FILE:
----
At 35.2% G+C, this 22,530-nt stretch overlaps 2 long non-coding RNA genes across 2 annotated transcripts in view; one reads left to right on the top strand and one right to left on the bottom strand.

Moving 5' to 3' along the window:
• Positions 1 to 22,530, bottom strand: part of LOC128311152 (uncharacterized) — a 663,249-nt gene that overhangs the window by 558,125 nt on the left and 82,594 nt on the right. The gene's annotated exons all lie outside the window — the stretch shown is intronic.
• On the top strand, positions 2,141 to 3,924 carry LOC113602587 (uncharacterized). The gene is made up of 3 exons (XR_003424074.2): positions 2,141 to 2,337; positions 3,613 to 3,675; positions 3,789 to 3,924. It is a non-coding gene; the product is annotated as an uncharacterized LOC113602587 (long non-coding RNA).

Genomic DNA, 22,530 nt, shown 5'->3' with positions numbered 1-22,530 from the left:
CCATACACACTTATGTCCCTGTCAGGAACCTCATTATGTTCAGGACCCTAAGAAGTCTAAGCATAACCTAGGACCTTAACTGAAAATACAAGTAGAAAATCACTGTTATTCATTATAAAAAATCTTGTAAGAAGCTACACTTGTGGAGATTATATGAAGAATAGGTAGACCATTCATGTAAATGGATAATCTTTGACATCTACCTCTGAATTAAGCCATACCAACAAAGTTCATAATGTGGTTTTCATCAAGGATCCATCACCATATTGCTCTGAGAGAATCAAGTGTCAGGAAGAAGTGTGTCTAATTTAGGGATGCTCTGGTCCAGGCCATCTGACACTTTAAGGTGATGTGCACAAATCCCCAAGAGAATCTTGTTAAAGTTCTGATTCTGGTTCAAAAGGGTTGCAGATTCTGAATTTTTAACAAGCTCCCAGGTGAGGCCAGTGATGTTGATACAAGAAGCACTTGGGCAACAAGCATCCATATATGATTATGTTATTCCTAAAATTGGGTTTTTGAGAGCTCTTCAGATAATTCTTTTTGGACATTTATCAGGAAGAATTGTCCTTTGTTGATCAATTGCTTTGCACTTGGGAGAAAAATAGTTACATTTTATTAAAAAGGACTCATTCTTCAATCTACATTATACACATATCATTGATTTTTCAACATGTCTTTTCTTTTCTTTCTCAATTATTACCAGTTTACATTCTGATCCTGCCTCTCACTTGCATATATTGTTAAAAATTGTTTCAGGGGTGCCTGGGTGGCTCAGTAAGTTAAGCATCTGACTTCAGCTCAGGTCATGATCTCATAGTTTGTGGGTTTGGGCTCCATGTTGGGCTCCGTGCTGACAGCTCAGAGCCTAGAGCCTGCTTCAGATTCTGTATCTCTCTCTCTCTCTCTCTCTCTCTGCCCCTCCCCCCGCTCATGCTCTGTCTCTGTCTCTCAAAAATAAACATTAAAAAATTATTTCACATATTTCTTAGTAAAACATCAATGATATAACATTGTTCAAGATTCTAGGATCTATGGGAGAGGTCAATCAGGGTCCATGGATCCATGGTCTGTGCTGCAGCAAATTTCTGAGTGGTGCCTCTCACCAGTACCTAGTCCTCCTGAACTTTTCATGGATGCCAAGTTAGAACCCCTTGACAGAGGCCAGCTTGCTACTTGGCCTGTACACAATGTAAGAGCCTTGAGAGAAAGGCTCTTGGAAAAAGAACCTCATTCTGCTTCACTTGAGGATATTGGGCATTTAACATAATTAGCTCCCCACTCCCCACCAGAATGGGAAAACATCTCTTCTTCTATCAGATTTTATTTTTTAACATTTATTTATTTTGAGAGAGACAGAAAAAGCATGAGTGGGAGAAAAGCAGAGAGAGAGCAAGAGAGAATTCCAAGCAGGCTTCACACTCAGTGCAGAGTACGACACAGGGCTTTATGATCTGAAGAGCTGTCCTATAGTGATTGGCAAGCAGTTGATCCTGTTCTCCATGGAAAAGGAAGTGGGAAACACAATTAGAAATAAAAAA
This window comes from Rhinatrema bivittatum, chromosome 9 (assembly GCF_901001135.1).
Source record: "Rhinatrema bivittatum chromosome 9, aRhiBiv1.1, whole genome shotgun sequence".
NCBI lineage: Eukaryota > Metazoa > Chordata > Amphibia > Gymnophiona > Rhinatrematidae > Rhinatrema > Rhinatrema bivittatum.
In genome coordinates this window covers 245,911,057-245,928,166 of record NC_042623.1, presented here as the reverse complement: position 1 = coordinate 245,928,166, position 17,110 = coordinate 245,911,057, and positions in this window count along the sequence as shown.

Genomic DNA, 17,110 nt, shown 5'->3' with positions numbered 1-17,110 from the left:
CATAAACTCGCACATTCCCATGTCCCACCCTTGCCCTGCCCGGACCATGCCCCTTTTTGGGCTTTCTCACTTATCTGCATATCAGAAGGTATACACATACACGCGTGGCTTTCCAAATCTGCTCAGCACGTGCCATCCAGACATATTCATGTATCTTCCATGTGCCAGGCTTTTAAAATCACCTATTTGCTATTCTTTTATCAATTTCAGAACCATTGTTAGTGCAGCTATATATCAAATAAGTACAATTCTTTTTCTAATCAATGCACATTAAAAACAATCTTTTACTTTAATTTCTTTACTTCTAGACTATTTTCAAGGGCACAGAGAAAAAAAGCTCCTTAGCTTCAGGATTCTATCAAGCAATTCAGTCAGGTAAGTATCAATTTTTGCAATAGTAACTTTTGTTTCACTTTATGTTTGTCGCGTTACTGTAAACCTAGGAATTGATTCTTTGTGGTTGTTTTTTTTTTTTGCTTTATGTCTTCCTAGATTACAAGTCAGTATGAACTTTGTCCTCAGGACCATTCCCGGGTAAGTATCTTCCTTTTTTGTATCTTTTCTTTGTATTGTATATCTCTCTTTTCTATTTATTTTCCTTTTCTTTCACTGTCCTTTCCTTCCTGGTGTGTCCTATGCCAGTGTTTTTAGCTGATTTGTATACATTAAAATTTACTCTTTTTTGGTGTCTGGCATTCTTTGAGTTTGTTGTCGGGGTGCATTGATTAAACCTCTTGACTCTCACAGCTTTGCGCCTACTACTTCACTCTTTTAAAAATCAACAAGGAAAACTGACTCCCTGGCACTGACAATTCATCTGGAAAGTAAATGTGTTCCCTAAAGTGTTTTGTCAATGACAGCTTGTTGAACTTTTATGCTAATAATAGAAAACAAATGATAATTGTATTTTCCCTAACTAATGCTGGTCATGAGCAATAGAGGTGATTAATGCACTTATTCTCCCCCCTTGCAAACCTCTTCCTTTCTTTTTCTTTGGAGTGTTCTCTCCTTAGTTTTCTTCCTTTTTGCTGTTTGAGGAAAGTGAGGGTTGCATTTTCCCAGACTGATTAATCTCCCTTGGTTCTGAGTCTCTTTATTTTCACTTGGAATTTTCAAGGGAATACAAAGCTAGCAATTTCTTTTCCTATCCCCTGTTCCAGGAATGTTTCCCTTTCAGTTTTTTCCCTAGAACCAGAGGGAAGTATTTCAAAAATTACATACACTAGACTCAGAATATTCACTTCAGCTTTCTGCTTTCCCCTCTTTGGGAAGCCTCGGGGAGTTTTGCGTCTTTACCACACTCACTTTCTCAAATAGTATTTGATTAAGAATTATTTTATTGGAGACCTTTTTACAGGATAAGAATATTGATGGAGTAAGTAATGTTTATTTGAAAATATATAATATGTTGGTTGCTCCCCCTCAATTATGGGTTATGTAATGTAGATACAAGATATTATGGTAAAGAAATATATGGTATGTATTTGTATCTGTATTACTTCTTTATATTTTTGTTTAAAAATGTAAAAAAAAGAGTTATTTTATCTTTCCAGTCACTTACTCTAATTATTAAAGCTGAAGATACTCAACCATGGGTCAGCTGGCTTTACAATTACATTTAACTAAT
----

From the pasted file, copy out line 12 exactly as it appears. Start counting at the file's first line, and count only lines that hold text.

CATAAACTCGCACATTCCCATGTCCCACCCTTGCCCTGCCCGGACCATGCCCCTTTTTGGGCTTTCTCACTTATCTGCATATCAGAAGGTATACACATACACGCGTGGCTTTCCAAATCTGCTCAGCACGTGCCATCCAGACATATTCATGTATCTTCCATGTGCCAGGCTTTTAAAATCACCTATTTGCTATTCTTTTATCAATTTCAGAACCATTGTTAGTGCAGCTATATATCAAATAAGTACAATTCTTTTTCTAATCAATGCACATTAAAAACAATCTTTTACTTTAATTTCTTTACTTCTAGACTATTTTCAAGGGCACAGAGAAAAAAAGCTCCTTAGCTTCAGGATTCTATCAAGCAATTCAGTCAGGTAAGTATCAATTTTTGCAATAGTAACTTTTGTTTCACTTTATGTTTGTCGCGTTACTGTAAACCTAGGAATTGATTCTTTGTGGTTGTTTTTTTTTTTTGCTTTATGTCTTCCTAGATTACAAGTCAGTATGAACTTTGTCCTCAGGACCATTCCCGGGTAAGTATCTTCCTTTTTTGTATCTTTTCTTTGTATTGTATATCTCTCTTTTCTATTTATTTTCCTTTTCTTTCACTGTCCTTTCCTTCCTGGTGTGTCCTATGCCAGTGTTTTTAGCTGATTTGTATACATTAAAATTTACTCTTTTTTGGTGTCTGGCATTCTTTGAGTTTGTTGTCGGGGTGCATTGATTAAACCTCTTGACTCTCACAGCTTTGCGCCTACTACTTCACTCTTTTAAAAATCAACAAGGAAAACTGACTCCCTGGCACTGACAATTCATCTGGAAAGTAAATGTGTTCCCTAAAGTGTTTTGTCAATGACAGCTTGTTGAACTTTTATGCTAATAATAGAAAACAAATGATAATTGTATTTTCCCTAACTAATGCTGGTCATGAGCAATAGAGGTGATTAATGCACTTATTCTCCCCCCTTGCAAACCTCTTCCTTTCTTTTTCTTTGGAGTGTTCTCTCCTTAGTTTTCTTCCTTTTTGCTGTTTGAGGAAAGTGAGGGTTGCATTTTCCCAGACTGATTAATCTCCCTTGGTTCTGAGTCTCTTTATTTTCACTTGGAATTTTCAAGGGAATACAAAGCTAGCAATTTCTTTTCCTATCCCCTGTTCCAGGAATGTTTCCCTTTCAGTTTTTTCCCTAGAACCAGAGGGAAGTATTTCAAAAATTACATACACTAGACTCAGAATATTCACTTCAGCTTTCTGCTTTCCCCTCTTTGGGAAGCCTCGGGGAGTTTTGCGTCTTTACCACACTCACTTTCTCAAATAGTATTTGATTAAGAATTATTTTATTGGAGACCTTTTTACAGGATAAGAATATTGATGGAGTAAGTAATGTTTATTTGAAAATATATAATATGTTGGTTGCTCCCCCTCAATTATGGGTTATGTAATGTAGATACAAGATATTATGGTAAAGAAATATATGGTATGTATTTGTATCTGTATTACTTCTTTATATTTTTGTTTAAAAATGTAAAAAAAAGAGTTATTTTATCTTTCCAGTCACTTACTCTAATTATTAAAGCTGAAGATACTCAACCATGGGTCAGCTGGCTTTACAATTACATTTAACTAAT